• The recipe specifies to “pour in enough water to just cover the meat”.  Instead, add enough water to cover the meat halfway.  You’re going to be covering the pot, so this will be an adequate amount of cooking liquid for a good, tender braise.
  • The recipe claims to make 4-6 portions, but we’ve halved it both times and easily still made 4-6 portions.
  • You could probably use double the amount of each of the spices, though I’d suggest going easy on doubling the paprika the first time you make this recipe.  And note that it calls for smoked paprika, though I might try a spicier paprika if you have it on hand.

0809 Curried Pork, Cilantro Pesto

I had intended to make Curried-Pork Noodles at some point this week, but when we came home yesterday and discovered our freezer minutely ajar, the pork was moved up to the front of the meal queue.  Once this was discovered, I should’ve just removed the bones from the chops and ground the meat up straight away – but alas, I was tired and flustered, and so I went to bed instead, dreaming of kebabs as I fell asleep.

I woke up this morning motivated to make my imagined kebabs, and in doing so made one of those stupid prep mistakes that only happens when you’re not quite awake.  One bowl contained cubed pork topped with yogurt for a marinade.  The other bowl contained my breakfast yogurt.  You can guess which bowl received the generous spoonful of curry powder.  Augh!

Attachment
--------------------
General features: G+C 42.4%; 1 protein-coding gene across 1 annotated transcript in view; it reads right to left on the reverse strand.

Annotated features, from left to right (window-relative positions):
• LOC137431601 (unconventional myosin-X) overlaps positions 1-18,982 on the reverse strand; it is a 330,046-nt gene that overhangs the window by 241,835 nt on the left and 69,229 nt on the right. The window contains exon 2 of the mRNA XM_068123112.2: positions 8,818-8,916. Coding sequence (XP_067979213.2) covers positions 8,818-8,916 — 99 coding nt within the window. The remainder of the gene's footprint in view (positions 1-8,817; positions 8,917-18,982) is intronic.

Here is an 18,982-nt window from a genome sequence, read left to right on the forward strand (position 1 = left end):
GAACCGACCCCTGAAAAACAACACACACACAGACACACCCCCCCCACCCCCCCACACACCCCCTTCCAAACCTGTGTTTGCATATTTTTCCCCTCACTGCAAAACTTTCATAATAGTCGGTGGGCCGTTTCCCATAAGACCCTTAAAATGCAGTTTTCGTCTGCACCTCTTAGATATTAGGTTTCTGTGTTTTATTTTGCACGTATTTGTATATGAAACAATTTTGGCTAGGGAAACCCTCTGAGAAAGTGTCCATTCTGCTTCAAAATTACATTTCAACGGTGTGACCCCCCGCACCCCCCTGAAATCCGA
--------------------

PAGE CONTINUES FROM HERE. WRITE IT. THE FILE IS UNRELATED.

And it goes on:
Since I’d already started playing with the idea of the recipe, I decided to take it a step further.  The cilantro that I picked up last week was getting a bit limp, so I whizzed it up in the food processor with a chopped up banana pepper, olive oil, the juice of one lemon, and salt and pepper, which produced a pesto-like sauce with just a bit of heat.  While the pork broiled away on skewers in the toaster oven (instead of on the grill – curse you, rain!), I made a pot of white rice.  I was overly cautious with the cook time on the pork, but the moisture from the rice and the “pesto” made it work.

In the end, we had a fantastic and simple dinner with pretty complex flavors – and I felt like a contestant on Top Chef, having remixed the components of a recipe into something different, yet recognizably like the original.

0719 Albóndigas con Salsa de Tomate

Oh my gosh, you guys. Tonight’s dinner may have redeemed the Spanish cookbook experiment. Now why couldn’t I have just called this dish ‘meatballs in tomato sauce’? Because then I would miss out on a perfectly good excuse to pretend that I can speak, well, any Spanish at all. I mean, I can ask about the location of the bathroom, and I can say that I want more of something, but that’s about it.

Anyway, this was super easy and definitely worth heating up the kitchen on an already hot night. I could walk you through the process, but I actually have photos for once, and the whole recipe is at the bottom of this post. So, albóndigas from start to finish: